There is no place on earth like Georgia. The country’s 18,000-foot mountain peaks, ancient wine country, Black Sea Coast, stunning cathedrals and simple monasteries, and a tradition of feasting, singing, and dancing, have brought me back time and time again over the past two decades. Not to mention they have wine flavored ice cream outside their churches!
Georgia still has a wildness not yet smothered by large crowds of tourists, and it is still possible to feel like you’ve stepped through time here when walking through mountain villages, like those made up of dozens of 13th century stone towers in places like Svaneti. This mountain region opened its arms to me long ago on my first journey to this country, and it seemed there was never a day without some form of celebration. I still see that alive today, and open to all who come here. Many times it is as simple as a family that finds you on your walk and invites you into their home to eat fresh Khachapuri (traditional Georgian cheese bread) and Kubdari (bread filled with spiced meat) with them. On another day you may stumble upon an ancient ritual at a 1000-year-old hillside church, and watch a scene play out that has been happening for 20 or 30 generations. And on some days, the celebration may involve no people at all, just you and the landscape, and comes in the form of a technicolor sky, exploding above some of the most dramatic peaks you’ve ever seen.
Traditional Georgian folk musicians perform in Mestia, a village high in the Caucasus mountains. Getting to watch folk musicians perform is a rare treat, and worth seeking out music nights at village cafes.
From the peaks of the Caucasus you can find the extreme deep in Martvili Canyon, where boats carry you through lush greenery on rock faces that resembles hanging gardens, and waterfalls that cascade into pools of crystal blue and green water. The landscapes of Georgia are so geographically diverse that within that same day you can find yourself in places like Vashlovani, where you can wander the deserts and badlands looking for hawks, and if you are extremely lucky you may even see a Eurasian lynx or wolves crossing the open plains, or silhouetted on the ridgelines of those far flung eastern lands.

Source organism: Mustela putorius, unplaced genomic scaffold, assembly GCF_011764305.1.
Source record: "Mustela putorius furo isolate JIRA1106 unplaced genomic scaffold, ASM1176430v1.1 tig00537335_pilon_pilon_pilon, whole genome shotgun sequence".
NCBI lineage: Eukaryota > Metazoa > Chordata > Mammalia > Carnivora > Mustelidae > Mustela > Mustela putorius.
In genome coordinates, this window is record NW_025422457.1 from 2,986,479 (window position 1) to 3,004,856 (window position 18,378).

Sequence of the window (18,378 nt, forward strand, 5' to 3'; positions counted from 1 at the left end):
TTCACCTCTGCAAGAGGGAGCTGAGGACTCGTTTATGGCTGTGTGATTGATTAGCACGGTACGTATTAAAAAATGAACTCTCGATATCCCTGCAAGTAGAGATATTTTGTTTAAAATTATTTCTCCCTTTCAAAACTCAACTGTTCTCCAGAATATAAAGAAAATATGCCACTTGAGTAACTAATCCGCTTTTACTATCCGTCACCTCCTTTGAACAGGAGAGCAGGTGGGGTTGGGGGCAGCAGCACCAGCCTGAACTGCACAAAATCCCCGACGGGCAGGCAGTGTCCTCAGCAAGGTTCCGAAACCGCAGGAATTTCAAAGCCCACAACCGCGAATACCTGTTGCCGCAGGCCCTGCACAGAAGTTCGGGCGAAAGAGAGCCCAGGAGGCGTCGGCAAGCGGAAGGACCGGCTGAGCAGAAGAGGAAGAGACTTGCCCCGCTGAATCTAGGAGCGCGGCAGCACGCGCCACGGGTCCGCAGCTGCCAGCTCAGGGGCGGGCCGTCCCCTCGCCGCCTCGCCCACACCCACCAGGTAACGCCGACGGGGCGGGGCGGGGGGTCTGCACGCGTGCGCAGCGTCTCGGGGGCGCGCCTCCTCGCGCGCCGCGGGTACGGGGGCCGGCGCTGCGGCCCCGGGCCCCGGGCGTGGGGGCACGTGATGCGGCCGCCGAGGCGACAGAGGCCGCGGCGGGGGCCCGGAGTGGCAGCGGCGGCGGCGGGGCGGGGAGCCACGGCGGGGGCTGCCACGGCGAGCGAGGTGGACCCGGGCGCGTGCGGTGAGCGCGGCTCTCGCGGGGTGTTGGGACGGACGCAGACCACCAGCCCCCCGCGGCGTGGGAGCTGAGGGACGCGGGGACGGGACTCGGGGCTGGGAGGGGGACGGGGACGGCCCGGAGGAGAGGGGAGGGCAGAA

In the in the Chokhatauri district in western Georgia, the countryside is a patchwork of tiny villages with old wooden cabins on stilts, and you can traverse the green rolling hills surrounded by layers of clouds and mountain fog. One of those villages, Bakhmaro, has a great tradition of horseback riders. Time your visit right and you may be able to see their annual horse races, where some of the best riders in the country take to a rugged oval course in the center of the village, cheered on by thousands. Or again, you may just find yourself again walking the silent hills far from it all. That’s part of the magic of Georgia, it is far far (far) from the beaten track.
On your walks around the country you will, at some point, likely stumble upon a couple of old men sitting around a table drinking homemade wine on the side of the road. And if you do happen upon a scene like this it is almost certain you will be asked to join them, because the Georgians are unrivalled in their hospitality. Many do not know this, but Georgia is considered the birthplace of wine. The word “vino” comes from the Georgian gvino, which has been made in the southern Caucasus in underground earthenware containers called qvevries since 6000 BC. You can still find wine made in these large qvevries around the country, but also in highly refined modern wineries in places like Tsinandali where innovators are combining old world traditions with high end luxury hotels. And that’s one of the things that define Georgia right now, the juxtaposition of the ancient and contemporary.
In the capital Tbilisi, contemporary architecture dots the skyline and crosses the rivers in the form of bridges, cultural centers, and government buildings interspersed amongst the characterful traditional buildings that date back 1500 years. Sitting above the city at sunset looking down on the Abanotubani district and its ancient hot springs, one can imagine the city’s birth and growth over the millennia. Legend says that Tbilisi was founded when the king of Iberia found these healing waters while falcon hunting, and so established the city.
Tbilisi has always been a cultural crossroads, home to those of varied religious, and ethnic, backgrounds - that can immediately be felt in not just the architecture, but also the art and music, food, and nightlife. New spaces like Fabrika, a converted textile factory, are defying simple labels of hotel and café and becoming cultural hubs covered with art, and bathed in music, where you can stay and work or play from sunrise to sunset.
When you visit Georgia, come ready for adventure, and that means not planning out every minute of your itinerary. Be sure to save enough days to not rush your time in the mountains. Let yourself wander and be caught up in the encounters and meals and festivals that you may find along the way. Be ready to learn a song with locals, drink some wine, and dance even if you’re shy, because I assure you when you look back on your life you won’t remember the experiences you shied away from, only the ones you said “yes” to. And if any place in the world is a place to say “Yes” it’s Georgia!
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